Church & State Wine sits overlooking their vineyard and rolling grounds. The main tasting room and restaurant is spacious and there is an outdoor, covered seating area with a great view of the vineyards. Since it was a Thursday afternoon, they weren’t super crowded and I easily found a seat at the tasting bar. Upon learning more about their wine from the well-informed Sommelier, I sampled a few and enjoyed a lovely locally-sourced cheese selection alongside. I very much enjoyed their Trebella and Viognier and opted to bring home a couple bottles of the Trebella. (One of which actually made it home – We enjoyed one that evening at our Airbnb) I guess I’ll have to return to pick up a few more bottles. Oh no!!
Located a few minutes away from Church and State Wines is De Vine Wines & Spirits. They’re not only a winery and vineyard, but also a distillery! I was hoping to visit on this trip, but the afternoon had gotten away from us and it was time to locate our Airbnb. No worries – I’ll be back soon!
After we pulled ourselves away from the butterflies and viognier (sounds like a Hallmark movie), we plotted our course to the Airbnb. It turned out to be the lower-half of a cute home in a Victoria suburb with a private entrance in the back. Sweet! The hosts were a very kind family who had just begun to open their home to Airbnb guests. If you have a car, staying at an Airbnb a little outside of town can save a good chunk of change. We were about 20-minutes away from downtown Victoria and the drive into town was main thoroughfare most of the way. Additionally, we were more centrally located for visiting the surrounding towns. Win-win!
Once we’d settled in at the Airbnb, we took a little bit of time to relax and recharge for a night on the town. (But not too late a night as I’d been up and driving since 4am. We were all a bit tired, suffice to say.) Since we were in town for the Highland games, we decided to look for something along the lines of Shepherd’s Pie and Guinness Stew for dinner… Yes, please! And if I could find a place with a good Scotch egg, all the better!
Enter Irish Times, a traditional Irish pub in the heart of downtown Victoria. Both Kristen and I had been there before and knew they could fulfill at least two of our culinary needs. But did they win the trifecta with an entry of the Scotch egg? Why, YES – yes, they did! If you’ve never had a Scotch egg and you happen to see it on a menu – order it! It’s a soft-boiled egg rolled in crumbled sausage, breaded and fried. How can you go wrong?? Ohhh, delicious Scotch egg, how I love thee so… The only thing I found vaguely off about our Irish Times experience was their inclusion of ice in the cider pints. Why?? I’ve seen it a couple of other times on past Victoria visits. I need to get to the bottom of these icy cider shenanigans…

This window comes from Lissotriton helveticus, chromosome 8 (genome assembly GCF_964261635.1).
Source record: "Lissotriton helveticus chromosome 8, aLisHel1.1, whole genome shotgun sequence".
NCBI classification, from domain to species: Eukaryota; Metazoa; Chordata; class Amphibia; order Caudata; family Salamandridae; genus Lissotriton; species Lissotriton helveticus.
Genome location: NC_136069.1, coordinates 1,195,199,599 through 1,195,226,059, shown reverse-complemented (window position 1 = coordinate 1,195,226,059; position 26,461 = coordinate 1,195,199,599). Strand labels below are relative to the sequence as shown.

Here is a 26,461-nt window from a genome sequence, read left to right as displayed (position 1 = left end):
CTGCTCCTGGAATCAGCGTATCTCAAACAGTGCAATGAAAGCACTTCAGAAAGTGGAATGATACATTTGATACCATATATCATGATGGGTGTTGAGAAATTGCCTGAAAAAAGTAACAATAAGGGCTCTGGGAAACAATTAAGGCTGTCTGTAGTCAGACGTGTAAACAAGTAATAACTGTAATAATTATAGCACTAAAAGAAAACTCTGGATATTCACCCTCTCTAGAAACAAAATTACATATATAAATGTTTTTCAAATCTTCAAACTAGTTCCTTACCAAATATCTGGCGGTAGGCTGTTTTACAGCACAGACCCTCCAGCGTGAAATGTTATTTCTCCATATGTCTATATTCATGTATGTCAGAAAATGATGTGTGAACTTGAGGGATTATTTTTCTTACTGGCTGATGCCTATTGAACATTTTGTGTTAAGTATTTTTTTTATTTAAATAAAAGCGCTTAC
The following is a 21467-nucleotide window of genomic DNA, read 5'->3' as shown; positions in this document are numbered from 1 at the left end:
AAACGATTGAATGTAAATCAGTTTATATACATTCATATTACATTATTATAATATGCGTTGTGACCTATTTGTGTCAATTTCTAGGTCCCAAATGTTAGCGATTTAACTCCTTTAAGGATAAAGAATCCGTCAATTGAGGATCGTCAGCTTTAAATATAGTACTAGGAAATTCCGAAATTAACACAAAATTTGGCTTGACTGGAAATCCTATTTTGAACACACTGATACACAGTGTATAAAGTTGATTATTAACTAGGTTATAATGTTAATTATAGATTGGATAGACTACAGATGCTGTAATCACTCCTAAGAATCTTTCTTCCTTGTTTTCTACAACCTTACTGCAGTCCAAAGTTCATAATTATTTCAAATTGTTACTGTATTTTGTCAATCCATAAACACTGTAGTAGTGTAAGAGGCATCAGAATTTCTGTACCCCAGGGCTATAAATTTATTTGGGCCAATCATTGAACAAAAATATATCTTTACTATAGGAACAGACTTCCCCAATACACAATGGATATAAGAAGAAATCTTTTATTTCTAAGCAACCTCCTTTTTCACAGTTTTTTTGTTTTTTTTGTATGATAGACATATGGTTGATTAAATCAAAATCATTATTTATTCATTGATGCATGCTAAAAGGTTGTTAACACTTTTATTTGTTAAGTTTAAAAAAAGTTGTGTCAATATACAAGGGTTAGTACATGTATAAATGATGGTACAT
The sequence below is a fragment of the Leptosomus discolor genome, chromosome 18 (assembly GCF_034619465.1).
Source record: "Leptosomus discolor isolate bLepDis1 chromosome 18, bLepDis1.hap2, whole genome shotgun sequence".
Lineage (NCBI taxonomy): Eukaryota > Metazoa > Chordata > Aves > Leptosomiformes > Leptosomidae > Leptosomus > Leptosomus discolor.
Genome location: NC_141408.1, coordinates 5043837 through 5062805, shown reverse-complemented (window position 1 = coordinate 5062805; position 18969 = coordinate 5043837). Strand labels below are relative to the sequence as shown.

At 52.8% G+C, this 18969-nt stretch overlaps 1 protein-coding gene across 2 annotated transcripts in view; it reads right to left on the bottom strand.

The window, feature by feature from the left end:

After our delicious dinner, we were completely full and positively spent. We didn’t have much left to give, but we figured it best to at least walk off a few of the calories we’d just consumed. (Hello there, Scotch egg…) We hit up the fantastic Munro’s Books and found a few great books and generally wandered around the area for a little while. We didn’t have it in us to make it over to nearby Russell Books, but that’s also a great spot for the bookworm. Next time!
If you’re like us and always on the hunt for good pub food and a well-pulled pint, Victoria has so much to offer. It’s like walking down a street in London or Edinburgh – great pubs everywhere! A few of the places we didn’t get to on this visit, but have enjoyed on past stays:
- The Churchill, located in the downtown area, hosts a modern pub menu and a rather large taps list. Cozy, low-key atmosphere and ‘lots of good beer – Sounds good!
- The Sticky Wicket is located in downtown and features a modern pub menu, a good drink selection, a games room and hotel lodging.
- Garrick’s Head Pub has been serving hungry and thirsty Canadians since 1867. They serve classics like shepherd’s pie and bangers and mash, but they also feature a more modern side with nods to Pacific Northwest favorites and seafood. They also have a pretty impressive taps selection.
- Whether it’s poutine, fish & chips or perhaps a duck burger, Swan’s Brewery & Pub has you covered. They also feature an onsite brewery, a liquor store and a hotel. All the things!
- Spinnakers is Canada’s oldest craft brewpub and a great place to relax out of the downtown hub. They’re located across the Johnson Street Bridge, past Chinatown and also feature guest house lodging. And they have a tea-infused beer – so terribly British!
- If you happen to be heading back from Butchart Gardens, Todd Creek Craft Cider is a lovely cidery located not too far off of Highway 17.
- Should you want to venture further north on Vancouver Island, Merridale Cidery & Distillery is about a 45-minute drive out of town. Located in the tiny town of Cobble Hill, they feature cider, spirits and a restaurant and if you get too tired to drive back to Victoria, they have yurts! Keep an eye out for their new location coming to the Victoria Dockside area.
And for a few great festival and tour options to compliment your pub quests:
- Great Canadian Beer Festival – Check out Canada’s oldest/longest running Brewfest! Happening every Labour Day (First Monday in September in Canada) 90+ craft breweries, cideries and food trucks. Yes, please!
- West Coast Brewery Tours offers 3-hour tours of many of the local breweries. (Brewery tour lists often changes from day to day – collect them all!) They also offer tours of local distilleries, wineries cideries and food options. What a great way to spend the afternoon!